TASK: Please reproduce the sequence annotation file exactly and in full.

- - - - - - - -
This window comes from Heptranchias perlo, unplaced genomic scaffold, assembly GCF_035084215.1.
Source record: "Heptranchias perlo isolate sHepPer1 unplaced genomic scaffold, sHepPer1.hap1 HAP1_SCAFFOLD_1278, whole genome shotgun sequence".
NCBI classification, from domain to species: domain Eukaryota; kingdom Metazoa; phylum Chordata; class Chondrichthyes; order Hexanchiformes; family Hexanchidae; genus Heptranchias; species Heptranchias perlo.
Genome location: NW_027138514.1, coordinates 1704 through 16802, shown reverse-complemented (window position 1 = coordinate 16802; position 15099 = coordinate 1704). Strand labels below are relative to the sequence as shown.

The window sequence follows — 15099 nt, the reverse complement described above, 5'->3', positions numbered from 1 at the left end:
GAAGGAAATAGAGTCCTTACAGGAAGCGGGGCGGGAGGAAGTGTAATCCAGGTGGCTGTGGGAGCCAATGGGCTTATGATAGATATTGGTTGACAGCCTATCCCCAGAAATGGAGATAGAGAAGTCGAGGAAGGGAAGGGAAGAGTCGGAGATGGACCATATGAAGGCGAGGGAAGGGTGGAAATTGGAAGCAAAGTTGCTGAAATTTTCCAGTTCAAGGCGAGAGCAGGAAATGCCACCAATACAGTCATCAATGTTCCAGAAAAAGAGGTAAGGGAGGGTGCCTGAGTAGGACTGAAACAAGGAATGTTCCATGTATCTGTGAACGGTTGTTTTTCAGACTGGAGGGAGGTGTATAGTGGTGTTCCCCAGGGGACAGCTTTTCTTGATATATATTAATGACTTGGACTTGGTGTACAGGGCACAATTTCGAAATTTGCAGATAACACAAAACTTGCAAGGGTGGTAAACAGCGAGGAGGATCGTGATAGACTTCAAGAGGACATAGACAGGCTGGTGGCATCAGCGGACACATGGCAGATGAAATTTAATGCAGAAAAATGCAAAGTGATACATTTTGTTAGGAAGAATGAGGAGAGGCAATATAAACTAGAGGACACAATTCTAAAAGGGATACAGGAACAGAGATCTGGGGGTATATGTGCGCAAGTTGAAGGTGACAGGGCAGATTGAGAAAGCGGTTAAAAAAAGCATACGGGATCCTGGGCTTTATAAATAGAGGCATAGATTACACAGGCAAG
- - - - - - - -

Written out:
This window comes from Heptranchias perlo, unplaced genomic scaffold, assembly GCF_035084215.1.
Source record: "Heptranchias perlo isolate sHepPer1 unplaced genomic scaffold, sHepPer1.hap1 HAP1_SCAFFOLD_1278, whole genome shotgun sequence".
NCBI classification, from domain to species: domain Eukaryota; kingdom Metazoa; phylum Chordata; class Chondrichthyes; order Hexanchiformes; family Hexanchidae; genus Heptranchias; species Heptranchias perlo.
Genome location: NW_027138514.1, coordinates 1704 through 16802, shown reverse-complemented (window position 1 = coordinate 16802; position 15099 = coordinate 1704). Strand labels below are relative to the sequence as shown.

The window sequence follows — 15099 nt, the reverse complement described above, 5'->3', positions numbered from 1 at the left end:
GAAGGAAATAGAGTCCTTACAGGAAGCGGGGCGGGAGGAAGTGTAATCCAGGTGGCTGTGGGAGCCAATGGGCTTATGATAGATATTGGTTGACAGCCTATCCCCAGAAATGGAGATAGAGAAGTCGAGGAAGGGAAGGGAAGAGTCGGAGATGGACCATATGAAGGCGAGGGAAGGGTGGAAATTGGAAGCAAAGTTGCTGAAATTTTCCAGTTCAAGGCGAGAGCAGGAAATGCCACCAATACAGTCATCAATGTTCCAGAAAAAGAGGTAAGGGAGGGTGCCTGAGTAGGACTGAAACAAGGAATGTTCCATGTATCTGTGAACGGTTGTTTTTCAGACTGGAGGGAGGTGTATAGTGGTGTTCCCCAGGGGACAGCTTTTCTTGATATATATTAATGACTTGGACTTGGTGTACAGGGCACAATTTCGAAATTTGCAGATAACACAAAACTTGCAAGGGTGGTAAACAGCGAGGAGGATCGTGATAGACTTCAAGAGGACATAGACAGGCTGGTGGCATCAGCGGACACATGGCAGATGAAATTTAATGCAGAAAAATGCAAAGTGATACATTTTGTTAGGAAGAATGAGGAGAGGCAATATAAACTAGAGGACACAATTCTAAAAGGGATACAGGAACAGAGATCTGGGGGTATATGTGCGCAAGTTGAAGGTGACAGGGCAGATTGAGAAAGCGGTTAAAAAAAGCATACGGGATCCTGGGCTTTATAAATAGAGGCATAGATTACACAGGCAAG